I've recently found myself somewhat disillusioned with my purpose for homeschooling. There were a few reasons for this: flu for a month, lack of sleep, new kindergartener, entering the school year feeling unorganized, lack of sleep, new teenager in a new school, unplanned house purchases and listings and showings, lack of sleep...I couldn't catch up--couldn't even stay behind at the same rate. Apart form the basics: math, reading, and language arts, academics were uninspired and faltering. The kids seemed to have made much improvement last year, but this year I felt they were only maintaining, not gaining on, the learning curve.
I made lists (one of my favorite mental organization tools) and realized that my main reasons for homeschooling are not necessarily for amazingly superior academics resulting in kids graduating college when they are 17, but for social, emotional, relational, spiritual reasons. And really, regardless of how ill-behaved my children might be at any given moment in time, overall they are so much improved in the last couple years that it is impossible to mistake the cause. I know without a doubt that my relationships with each of my children is better than it would have been if they had never homeschooled. I can see them develop positive social and emotional skills; I have experienced the deepening of their faith.
I had an example of this recently when Melinda came home from a friend's house (one we don't get to see very often anymore) wanting to share with me a revelation she'd had.
"Mom," she said. "I figured out why [my friend] and [her sister] are always fighting." She paused to make sure I was listening and then continued. "Her parents don't ever go to church--not EVER. They don't even WANT to! They say they hate church and they don't believe in God or Jesus at all." She paused again, and then--in a quieter voice--said, "[My friend] and [her sister] think their parents are stupid and retarded."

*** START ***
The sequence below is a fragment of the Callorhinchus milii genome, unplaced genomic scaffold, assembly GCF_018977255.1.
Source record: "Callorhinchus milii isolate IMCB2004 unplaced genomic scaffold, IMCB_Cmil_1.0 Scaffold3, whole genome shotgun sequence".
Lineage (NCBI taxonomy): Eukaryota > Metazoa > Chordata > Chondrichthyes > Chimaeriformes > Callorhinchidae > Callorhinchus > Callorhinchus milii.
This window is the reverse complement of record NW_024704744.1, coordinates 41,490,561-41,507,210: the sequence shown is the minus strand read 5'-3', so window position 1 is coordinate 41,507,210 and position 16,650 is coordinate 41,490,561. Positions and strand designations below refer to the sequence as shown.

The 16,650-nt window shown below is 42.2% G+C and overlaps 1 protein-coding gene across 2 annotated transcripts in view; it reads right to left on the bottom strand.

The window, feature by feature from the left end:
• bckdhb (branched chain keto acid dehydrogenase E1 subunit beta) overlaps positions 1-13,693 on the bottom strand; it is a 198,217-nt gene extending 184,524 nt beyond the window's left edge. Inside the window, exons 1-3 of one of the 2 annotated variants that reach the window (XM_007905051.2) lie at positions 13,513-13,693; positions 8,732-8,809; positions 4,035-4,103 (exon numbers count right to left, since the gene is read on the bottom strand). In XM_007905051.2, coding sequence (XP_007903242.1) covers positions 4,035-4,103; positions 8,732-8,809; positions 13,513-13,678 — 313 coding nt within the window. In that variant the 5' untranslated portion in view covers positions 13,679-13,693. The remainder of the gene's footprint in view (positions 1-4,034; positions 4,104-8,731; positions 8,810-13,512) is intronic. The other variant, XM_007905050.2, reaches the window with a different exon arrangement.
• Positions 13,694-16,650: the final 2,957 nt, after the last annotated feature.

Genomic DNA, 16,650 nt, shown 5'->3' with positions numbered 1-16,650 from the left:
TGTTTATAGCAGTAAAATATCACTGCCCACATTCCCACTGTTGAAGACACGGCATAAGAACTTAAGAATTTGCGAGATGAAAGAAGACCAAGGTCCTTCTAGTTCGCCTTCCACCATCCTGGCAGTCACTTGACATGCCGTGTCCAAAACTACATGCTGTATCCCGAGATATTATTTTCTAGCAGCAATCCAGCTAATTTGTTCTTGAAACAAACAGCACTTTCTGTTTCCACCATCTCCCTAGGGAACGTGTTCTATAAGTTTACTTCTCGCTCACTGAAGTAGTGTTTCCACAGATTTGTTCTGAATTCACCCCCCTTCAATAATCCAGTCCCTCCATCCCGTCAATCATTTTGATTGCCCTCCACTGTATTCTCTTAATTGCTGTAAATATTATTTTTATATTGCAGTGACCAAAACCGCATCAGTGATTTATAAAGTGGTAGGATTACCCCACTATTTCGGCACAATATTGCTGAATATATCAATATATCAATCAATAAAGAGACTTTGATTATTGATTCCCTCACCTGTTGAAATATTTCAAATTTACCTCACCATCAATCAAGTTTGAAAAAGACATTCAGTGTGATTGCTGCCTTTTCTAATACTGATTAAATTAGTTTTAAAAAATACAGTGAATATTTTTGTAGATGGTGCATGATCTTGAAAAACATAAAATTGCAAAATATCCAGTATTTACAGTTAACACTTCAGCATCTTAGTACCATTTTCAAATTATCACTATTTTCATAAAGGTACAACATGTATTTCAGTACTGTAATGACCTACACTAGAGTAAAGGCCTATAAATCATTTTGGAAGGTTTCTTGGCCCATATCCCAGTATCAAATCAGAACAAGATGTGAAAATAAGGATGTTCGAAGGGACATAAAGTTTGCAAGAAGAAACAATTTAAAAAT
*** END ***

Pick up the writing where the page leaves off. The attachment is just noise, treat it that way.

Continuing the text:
At this she teared up. As I welcomed her into my arms for a hug and to tell her that we would start praying for them every day, I realized what an amazing blessing it is to have children who know without a doubt that I love them and am on their "team".
You must understand that this daughter of mine is the child in our family most likely to be dramatic and take offense. No stranger to sibling arguments is she. Also understand that this family she speaks of is a normal, functional family. These children have attended private school for most of their schooling and are generally well behaved girls. But my precious 9 year-old could sense a difference in the family dynamics and was troubled by it enough to ponder it in her easily distractible mind. And what she discovered grieved her.
If homeschooling my children, for whatever amount of time it may be, can make such an impact on their spiritual lives, my burden is light. I have many years left in my parenting journey, but right now--today--I am simply thankful for a God who is real enough to make a difference in daily life, who IS a tangible love, who will cover you in a deep seated peace and fill you with a bubbling joy. I am grateful for the opportunity to share my God with some incredible children, and so very glad that He is there to put things back in focus.